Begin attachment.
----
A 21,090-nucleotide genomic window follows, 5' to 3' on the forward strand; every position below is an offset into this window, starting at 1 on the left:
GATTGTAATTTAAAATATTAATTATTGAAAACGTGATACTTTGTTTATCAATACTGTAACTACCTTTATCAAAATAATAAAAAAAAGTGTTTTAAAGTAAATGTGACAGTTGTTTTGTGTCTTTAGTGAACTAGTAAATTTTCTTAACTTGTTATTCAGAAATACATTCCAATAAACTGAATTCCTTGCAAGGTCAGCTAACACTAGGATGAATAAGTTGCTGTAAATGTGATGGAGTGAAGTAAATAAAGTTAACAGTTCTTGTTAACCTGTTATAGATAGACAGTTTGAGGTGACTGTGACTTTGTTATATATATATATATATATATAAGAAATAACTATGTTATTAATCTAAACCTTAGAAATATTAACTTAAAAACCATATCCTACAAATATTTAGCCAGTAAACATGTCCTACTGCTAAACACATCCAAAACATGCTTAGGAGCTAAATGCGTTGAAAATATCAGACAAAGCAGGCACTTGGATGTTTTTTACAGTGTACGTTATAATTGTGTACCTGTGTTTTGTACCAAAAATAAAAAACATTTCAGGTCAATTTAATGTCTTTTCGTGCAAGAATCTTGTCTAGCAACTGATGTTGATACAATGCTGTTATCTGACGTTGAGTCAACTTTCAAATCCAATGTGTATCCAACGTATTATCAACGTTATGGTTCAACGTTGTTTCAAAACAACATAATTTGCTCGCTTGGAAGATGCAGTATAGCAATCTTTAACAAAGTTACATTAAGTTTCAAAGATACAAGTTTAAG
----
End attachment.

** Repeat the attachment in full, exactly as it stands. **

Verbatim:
A 21,090-nucleotide genomic window follows, 5' to 3' on the forward strand; every position below is an offset into this window, starting at 1 on the left:
GATTGTAATTTAAAATATTAATTATTGAAAACGTGATACTTTGTTTATCAATACTGTAACTACCTTTATCAAAATAATAAAAAAAAGTGTTTTAAAGTAAATGTGACAGTTGTTTTGTGTCTTTAGTGAACTAGTAAATTTTCTTAACTTGTTATTCAGAAATACATTCCAATAAACTGAATTCCTTGCAAGGTCAGCTAACACTAGGATGAATAAGTTGCTGTAAATGTGATGGAGTGAAGTAAATAAAGTTAACAGTTCTTGTTAACCTGTTATAGATAGACAGTTTGAGGTGACTGTGACTTTGTTATATATATATATATATATATAAGAAATAACTATGTTATTAATCTAAACCTTAGAAATATTAACTTAAAAACCATATCCTACAAATATTTAGCCAGTAAACATGTCCTACTGCTAAACACATCCAAAACATGCTTAGGAGCTAAATGCGTTGAAAATATCAGACAAAGCAGGCACTTGGATGTTTTTTACAGTGTACGTTATAATTGTGTACCTGTGTTTTGTACCAAAAATAAAAAACATTTCAGGTCAATTTAATGTCTTTTCGTGCAAGAATCTTGTCTAGCAACTGATGTTGATACAATGCTGTTATCTGACGTTGAGTCAACTTTCAAATCCAATGTGTATCCAACGTATTATCAACGTTATGGTTCAACGTTGTTTCAAAACAACATAATTTGCTCGCTTGGAAGATGCAGTATAGCAATCTTTAACAAAGTTACATTAAGTTTCAAAGATACAAGTTTAAG